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Embroidered Sculptures

In the 1990s, Ghada Amer’s sculptures prominently featured embroidery on canvas.

Her first two sculptures produced for a post diploma show at the Villa Arson (Nice, France) in the 1990s were wall sculptures. They incorporated already several motifs that will become part and parcel of her later oeuvre: canvas, embroidery, and what will become her main subject matter: women. Like her entire artistic production, these sculptures mark the beginnings of Ghada Amer’s political and feminist statements.

The artist’s very first two wall sculptures are entitled “My Beautiful Lady” and “Mini-Jupe.” Both highlight Ghada Amer’s conceptual and minimalist artistic style. With “Mini-Jupe”, the public sees for the first time Ghada Amer’s use of thread, an element that will become her signature medium and that will heretofore define her oeuvre.

Since then, none of Ghada Amer’s sculptures hangs on the wall. Her sculptures are three dimensional, dynamic, and multisensory.

Ghada Amer’s major embroidered sculptures include the following works:

Conseils de Beauté du Mois d’Août (1993)

This is one of Ghada Amer’s earliest embroidered sculpture, shortly after graduating from Art School. Noticing that a great number of women’s magazines published beauty advice in their August edition, the artist naturally turned to them for inspiration to develop her nascent work on women’s roles and domesticity. She selected four beauty advice that she embroidered on kitchen towels and hung them on the wall.  

This sculpture was first shown in 1993 in an unusual setting: Hans Ulrich Obrist’s hotel room in Paris. At the time, the yet unknown Obrist (today director of the Serpentine Museum in London) exhibited young artists in unfamiliar settings: closets, bedrooms, staircases, etc.

Number of editions: 1 AP and edition of 1

Barbie aime Ken Ken aime Barbie (1995-2004)

This sculpture consists of two body length straightjackets sewn in an ideal 1m80 height. The size of the sculpture is intended to reflect the strict and harsh canon of beauty associated with Mattei’s dolls and internalized by female and male children worldwide. 

On each straightjacket, Ghada Amer embroidered in French “Ken aime Barbie Barbie aime Ken” [Eng. Ken loves Barbie Barbie loves Ken]. This phrase forms an indefinite loop around the bodies of each doll, signifying both the obsessive, compulsive, nature of love and the obsessive, uncontrollable search for ideal beauty that promises humans endless, eternal, love, and of course the happily ever after ending of fairy tales.

This sculpture was first featured in a 1995 group show entitled “Territoires Occupés/ Kunst Konversion,” curated by Béatrice Josse (France) and Maximilian G. Van de Sand (Germany) at the FRAC Lorraine (France) and Arge Kunst Südwestpfalz (Germany). 

Number of editions: 1 AP and edition of 3

La Belle au bois dormant (1995)

La Belle au bois dormant (Eng. Sleeping Beauty) is an installation whose title echoes that of the well-known 17th century French fairy tale by Charles Perrault. It consists of a rotating headless mannequin wearing a white wedding gown that Ghada Amer sewed and on which she embroidered the entirety of the French tale. Meanwhile, an old phonograph plays repeatedly “On the Beautiful Blue Danube” by Johann Strauss. We see the dress, hear the music, and read the thread (even if we cannot fully decipher the entire carefully embroidered text). Our visual and auditory senses are engaged as we ponder the work’s association with childhood and the performance of femininity.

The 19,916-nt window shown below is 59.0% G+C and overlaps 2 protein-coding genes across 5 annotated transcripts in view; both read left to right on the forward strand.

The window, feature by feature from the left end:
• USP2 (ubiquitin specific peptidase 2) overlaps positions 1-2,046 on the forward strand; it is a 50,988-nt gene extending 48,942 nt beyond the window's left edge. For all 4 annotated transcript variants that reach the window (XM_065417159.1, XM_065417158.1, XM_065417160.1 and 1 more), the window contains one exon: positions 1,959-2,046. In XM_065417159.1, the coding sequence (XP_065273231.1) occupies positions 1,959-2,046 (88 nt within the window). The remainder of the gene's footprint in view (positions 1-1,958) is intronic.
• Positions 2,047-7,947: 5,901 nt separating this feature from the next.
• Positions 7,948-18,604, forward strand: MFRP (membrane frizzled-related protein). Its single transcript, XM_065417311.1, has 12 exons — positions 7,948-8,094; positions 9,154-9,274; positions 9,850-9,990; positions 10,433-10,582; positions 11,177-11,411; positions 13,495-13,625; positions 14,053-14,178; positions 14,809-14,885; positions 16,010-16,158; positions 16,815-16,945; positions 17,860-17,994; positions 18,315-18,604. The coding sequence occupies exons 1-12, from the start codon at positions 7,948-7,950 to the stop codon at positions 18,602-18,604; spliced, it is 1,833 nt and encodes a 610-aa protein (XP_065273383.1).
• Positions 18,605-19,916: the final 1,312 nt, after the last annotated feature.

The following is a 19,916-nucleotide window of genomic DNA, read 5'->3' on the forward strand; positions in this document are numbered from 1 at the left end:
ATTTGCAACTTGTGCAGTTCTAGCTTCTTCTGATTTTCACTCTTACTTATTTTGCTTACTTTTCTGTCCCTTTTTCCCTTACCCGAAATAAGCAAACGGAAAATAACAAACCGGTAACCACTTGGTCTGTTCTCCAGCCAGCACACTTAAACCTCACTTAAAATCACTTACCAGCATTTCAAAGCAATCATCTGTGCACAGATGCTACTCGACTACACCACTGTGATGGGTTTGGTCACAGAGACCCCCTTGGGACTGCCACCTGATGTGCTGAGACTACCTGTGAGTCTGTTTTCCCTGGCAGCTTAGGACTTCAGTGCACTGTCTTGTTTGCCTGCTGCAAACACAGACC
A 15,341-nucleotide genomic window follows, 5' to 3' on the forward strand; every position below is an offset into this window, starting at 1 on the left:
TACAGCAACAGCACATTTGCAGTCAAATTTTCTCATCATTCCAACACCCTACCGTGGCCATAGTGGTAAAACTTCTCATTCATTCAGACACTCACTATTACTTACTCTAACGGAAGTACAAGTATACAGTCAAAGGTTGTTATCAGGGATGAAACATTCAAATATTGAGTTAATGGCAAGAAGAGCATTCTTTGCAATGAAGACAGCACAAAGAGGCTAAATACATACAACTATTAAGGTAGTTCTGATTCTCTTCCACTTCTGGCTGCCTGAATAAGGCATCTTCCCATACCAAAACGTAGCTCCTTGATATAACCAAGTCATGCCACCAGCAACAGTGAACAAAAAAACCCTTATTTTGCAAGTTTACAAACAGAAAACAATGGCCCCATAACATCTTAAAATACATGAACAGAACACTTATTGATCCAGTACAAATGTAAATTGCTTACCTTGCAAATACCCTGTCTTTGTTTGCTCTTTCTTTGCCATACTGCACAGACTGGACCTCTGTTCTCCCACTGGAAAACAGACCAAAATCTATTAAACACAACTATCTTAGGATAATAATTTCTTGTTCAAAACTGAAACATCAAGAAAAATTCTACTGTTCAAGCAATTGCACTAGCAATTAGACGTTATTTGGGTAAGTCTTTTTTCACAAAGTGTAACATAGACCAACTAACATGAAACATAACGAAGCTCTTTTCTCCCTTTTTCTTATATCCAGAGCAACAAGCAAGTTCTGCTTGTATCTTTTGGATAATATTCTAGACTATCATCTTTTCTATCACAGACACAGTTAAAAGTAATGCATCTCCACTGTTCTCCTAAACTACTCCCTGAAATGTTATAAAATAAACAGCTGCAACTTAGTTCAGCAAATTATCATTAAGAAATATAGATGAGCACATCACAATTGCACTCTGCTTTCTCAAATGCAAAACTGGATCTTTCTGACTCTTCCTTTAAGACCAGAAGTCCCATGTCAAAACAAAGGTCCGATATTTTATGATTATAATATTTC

On the day of the show’s opening, Ghada Amer wore a red dress she had also stitched herself, a replica of the white gown worn by the mannequin. After roaming around the gallery in the red gown, the artist changed into another outfit and placed the red dress on a wooden chair alongside the other elements of the installation.

This sculpture calls upon the viewer to participate in the performance and brings her/him into the tactile, auditory and visual world of the feminine craft.

The La Belle au Bois Dormant sculpture was first shown in 1995 in the “Le Duc sur un Noyau de Cerise et La Princesse au Petit Pois” group exhibit about fairytales, curated by Karen Rudolph. It was first shown at the Friedenstein Castle Kunstverlag in Gotha (Germany) and later that same year at FRAC Auvergne, in Villeneuve Lembron (France). 

To create this sculpture, each artist was invited to select an object from the museum wondrous [Wundersame] collection in Gotha (Germany) and to include it in their work. Ghada Amer chose the music box with Strauss’s Blue Danube playing on it and that music box hence became an integral part of her sculpture.

Number of editions: Unique

Two Pillows (1995)

This sculpture was created in the same group show as La Belle au Bois Dormant and with the same stipulation to use an object from the Gotha Wundersame (Wondrous) Collection. This time, Ghada Amer selected the beds from a bride and groom’s rooms because she was startled when she noticed that the couple slept in separate rooms.

The artist created two pillows and embroidered on each her then nascent erotic images of masturbating women. She then placed one pillow on each bed as though to remind each partner of their absent and idealized sexuality.

This sculpture was first shown in 1995 in the “Le Duc sur un Noyau de Cerise et La Princesse au Petit Pois” group exhibit about fairytales, curated by Karen Rudolph. It was first shown at the Friedenstein Castle Kunstverlag in Gotha (Germany)  

Number of editions: Unique

Borqa` (1997)

This sculpture features the face veil that some conservative Muslim women wear by choice or compulsion in a number of societies. The lace mouthpiece was commissioned by the French National Center for Visual Arts (Centre national des arts plastiques). It was created as part of an embroidery project aimed at the promotion of the famous Bayeux tapestry Conservatory and its century-old techniques of French lace production.

On the lace mouthpiece, Ghada Amer embroidered an abbreviated dictionary definition of the word “fear” in Arabic. This is the artist’s first time use of Arabic in her oeuvre.

خاف، فزع

اتقى، ضد آمن